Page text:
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Atomic Cafe

Paul Tibbets , Harry S. Truman , Jayne Loader , Kevin Rafferty    NR (Not Rated)   DVD
4.4 out of 5 stars  See all reviews (27 customer reviews)
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The atomic bomb changed the world forever, and this wonderful film shows how Americans expressed wonder over atomic weapons and then suffered from the pervasive fear that America would be on the receiving end of a Soviet nuclear attack. Atomic Cafe is a brilliant compilation of archival film clips beginning with the first atomic bomb detonation in the New Mexico desert. The footage, much of it produced as government propaganda, follows the story of the bomb through the two atomic attacks on Japan that ended World War II to the bomb's central role in the cold war. Shown along with the famous "duck and cover" Civil Defense films are lesser-known clips, many of which possess a bizarre black humor when seen today, and it's easy to see why this film, which was produced in the early 1980s, became a cult classic sometimes referred to as the "nuclear Reefer Madness." Bellicose congressmen are shown advocating a freewheeling policy of nuclear strikes against China during the Korean War, suburban families are shown enjoying the comforts of their bomb shelters, and footage of a boy trying to bicycle to a bomb shelter in a "bomb survival suit" his father designed is priceless. Atomic Cafe is at once clever and poignant, a canny and offbeat look at a significant period in American history. --Robert J. McNamara

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Most helpful customer reviews
The Atomic Cafe gives us an excellent look at the development of the atomic bomb, the H bomb and the repercussions it had on the world, including America. Although some parts provide black humor, I saw things like the "duck and cover" scenes as being symptomatic of a time when people truly thought America could at any time come under nuclear attack by its arch enemy, the former Soviet Union.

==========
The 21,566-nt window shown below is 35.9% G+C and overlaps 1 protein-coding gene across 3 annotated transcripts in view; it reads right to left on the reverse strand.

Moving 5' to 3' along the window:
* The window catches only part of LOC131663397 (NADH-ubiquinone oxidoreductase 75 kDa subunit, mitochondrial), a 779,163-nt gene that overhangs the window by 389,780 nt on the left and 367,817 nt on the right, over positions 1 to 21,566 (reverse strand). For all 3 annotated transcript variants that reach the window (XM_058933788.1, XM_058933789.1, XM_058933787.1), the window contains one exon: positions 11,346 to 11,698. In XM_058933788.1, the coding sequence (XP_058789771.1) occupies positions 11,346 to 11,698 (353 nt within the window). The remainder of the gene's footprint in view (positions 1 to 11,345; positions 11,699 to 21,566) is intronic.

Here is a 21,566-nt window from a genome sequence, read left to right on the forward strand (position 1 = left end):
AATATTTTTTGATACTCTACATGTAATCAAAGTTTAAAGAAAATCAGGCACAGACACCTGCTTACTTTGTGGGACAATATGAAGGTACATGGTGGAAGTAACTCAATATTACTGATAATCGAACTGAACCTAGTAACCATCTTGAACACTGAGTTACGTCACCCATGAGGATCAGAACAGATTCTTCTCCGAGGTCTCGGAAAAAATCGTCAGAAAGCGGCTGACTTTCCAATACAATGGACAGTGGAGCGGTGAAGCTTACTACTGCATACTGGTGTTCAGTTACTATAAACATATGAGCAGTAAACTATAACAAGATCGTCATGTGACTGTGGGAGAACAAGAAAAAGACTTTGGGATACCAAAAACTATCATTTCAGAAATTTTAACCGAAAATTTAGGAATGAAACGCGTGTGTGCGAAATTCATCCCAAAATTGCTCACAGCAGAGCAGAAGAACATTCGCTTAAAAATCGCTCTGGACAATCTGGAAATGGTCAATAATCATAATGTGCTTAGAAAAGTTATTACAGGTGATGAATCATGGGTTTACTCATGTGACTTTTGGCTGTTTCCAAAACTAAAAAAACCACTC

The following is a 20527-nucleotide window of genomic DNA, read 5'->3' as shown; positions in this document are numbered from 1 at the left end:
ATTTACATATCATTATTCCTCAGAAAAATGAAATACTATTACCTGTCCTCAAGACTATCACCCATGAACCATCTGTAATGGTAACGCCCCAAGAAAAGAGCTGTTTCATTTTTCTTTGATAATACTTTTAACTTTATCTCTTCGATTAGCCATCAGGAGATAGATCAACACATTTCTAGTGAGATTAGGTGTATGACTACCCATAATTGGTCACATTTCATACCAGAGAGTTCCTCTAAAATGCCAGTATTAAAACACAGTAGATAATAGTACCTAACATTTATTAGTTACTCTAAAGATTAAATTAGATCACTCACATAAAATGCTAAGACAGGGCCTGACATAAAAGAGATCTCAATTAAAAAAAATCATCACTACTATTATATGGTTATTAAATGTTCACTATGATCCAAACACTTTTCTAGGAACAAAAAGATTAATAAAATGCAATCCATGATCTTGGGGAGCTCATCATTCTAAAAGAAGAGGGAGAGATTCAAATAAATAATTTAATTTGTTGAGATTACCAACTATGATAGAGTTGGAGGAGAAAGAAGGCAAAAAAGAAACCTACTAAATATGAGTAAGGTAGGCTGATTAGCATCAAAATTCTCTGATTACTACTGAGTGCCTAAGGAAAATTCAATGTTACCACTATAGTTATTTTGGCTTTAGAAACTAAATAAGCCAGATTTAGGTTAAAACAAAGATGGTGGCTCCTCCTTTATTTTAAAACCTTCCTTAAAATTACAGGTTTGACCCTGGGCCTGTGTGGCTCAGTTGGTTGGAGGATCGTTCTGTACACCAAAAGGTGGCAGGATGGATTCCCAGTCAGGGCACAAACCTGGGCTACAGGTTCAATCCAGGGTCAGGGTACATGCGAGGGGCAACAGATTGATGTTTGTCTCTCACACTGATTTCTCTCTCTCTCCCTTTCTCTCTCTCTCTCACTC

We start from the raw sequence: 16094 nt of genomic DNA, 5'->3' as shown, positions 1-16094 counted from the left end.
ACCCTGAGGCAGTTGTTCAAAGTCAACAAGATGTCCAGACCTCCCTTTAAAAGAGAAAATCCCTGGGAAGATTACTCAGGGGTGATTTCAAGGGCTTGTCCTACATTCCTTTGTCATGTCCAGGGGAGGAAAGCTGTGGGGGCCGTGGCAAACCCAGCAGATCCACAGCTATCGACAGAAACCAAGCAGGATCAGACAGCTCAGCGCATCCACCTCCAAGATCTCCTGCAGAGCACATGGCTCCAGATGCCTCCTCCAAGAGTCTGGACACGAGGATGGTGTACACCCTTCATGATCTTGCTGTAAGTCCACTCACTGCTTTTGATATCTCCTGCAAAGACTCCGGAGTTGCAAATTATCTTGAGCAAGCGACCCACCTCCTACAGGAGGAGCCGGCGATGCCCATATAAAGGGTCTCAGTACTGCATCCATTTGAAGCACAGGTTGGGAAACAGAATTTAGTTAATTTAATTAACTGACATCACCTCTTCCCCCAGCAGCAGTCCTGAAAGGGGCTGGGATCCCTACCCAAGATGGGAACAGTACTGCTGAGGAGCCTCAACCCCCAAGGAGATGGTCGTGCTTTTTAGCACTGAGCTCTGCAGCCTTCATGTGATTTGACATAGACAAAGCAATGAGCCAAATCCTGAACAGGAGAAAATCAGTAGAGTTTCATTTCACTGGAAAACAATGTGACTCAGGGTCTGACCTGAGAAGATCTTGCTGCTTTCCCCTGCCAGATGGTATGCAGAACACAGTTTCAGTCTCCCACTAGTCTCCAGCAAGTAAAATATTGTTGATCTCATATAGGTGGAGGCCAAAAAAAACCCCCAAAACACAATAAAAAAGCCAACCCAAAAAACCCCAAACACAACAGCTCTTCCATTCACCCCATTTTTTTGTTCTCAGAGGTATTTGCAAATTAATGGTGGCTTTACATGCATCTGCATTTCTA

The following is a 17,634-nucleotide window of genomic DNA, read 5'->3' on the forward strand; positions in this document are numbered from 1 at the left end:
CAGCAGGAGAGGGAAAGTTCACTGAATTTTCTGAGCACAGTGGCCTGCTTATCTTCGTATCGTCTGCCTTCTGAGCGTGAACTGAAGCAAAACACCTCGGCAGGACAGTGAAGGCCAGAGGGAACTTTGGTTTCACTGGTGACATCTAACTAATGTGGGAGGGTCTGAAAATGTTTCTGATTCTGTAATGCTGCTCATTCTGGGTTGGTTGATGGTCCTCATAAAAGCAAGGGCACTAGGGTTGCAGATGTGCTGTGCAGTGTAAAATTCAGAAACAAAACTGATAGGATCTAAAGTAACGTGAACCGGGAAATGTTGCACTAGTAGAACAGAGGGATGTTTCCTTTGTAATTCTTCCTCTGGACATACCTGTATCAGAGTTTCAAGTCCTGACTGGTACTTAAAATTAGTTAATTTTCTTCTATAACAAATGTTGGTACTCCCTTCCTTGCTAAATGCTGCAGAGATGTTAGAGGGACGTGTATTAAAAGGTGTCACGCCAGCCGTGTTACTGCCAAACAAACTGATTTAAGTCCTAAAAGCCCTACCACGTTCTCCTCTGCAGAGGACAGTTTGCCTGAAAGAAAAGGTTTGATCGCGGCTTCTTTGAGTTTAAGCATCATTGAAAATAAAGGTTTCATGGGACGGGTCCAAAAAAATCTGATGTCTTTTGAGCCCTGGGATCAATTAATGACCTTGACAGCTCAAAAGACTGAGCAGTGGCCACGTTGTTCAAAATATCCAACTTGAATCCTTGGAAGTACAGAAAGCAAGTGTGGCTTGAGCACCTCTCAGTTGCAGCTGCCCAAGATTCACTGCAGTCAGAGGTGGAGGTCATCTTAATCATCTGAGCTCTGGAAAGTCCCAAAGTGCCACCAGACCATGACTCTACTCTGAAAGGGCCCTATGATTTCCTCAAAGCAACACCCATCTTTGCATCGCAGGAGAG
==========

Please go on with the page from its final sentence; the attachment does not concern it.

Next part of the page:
The film begins with the test detonation of an atom bomb in the desert of New Mexico and proceeds roughly chronologically to tell the story of how the atom bomb helped to end World War II. We get footage of the bomb's mushroom cloud after it was dropped on Hiroshima; and there is a plethora of footage and film clips from the era regarding how government taught Americans to think about the bomb as the tool to destroy all our enemies. We also see much paranoia fueling these government films which are often little more than poorly disguised propaganda films of the day.

However, a closer look reveals the absolute obsession Americans experienced about the threat of the Soviet Union to rob them of their "American dream." Communism was fought against vigorously--not just in Congress but in the form of protest marches, films churned out by the American government and radio and TV talk shows of the day. I could not help but feel sympathy for people who genuinely believed that at any moment an enemy like the Soviet Union could destroy almost all of Los Angeles, Minneapolis or New York. I remember how I myself had those fears at times when I was a young boy.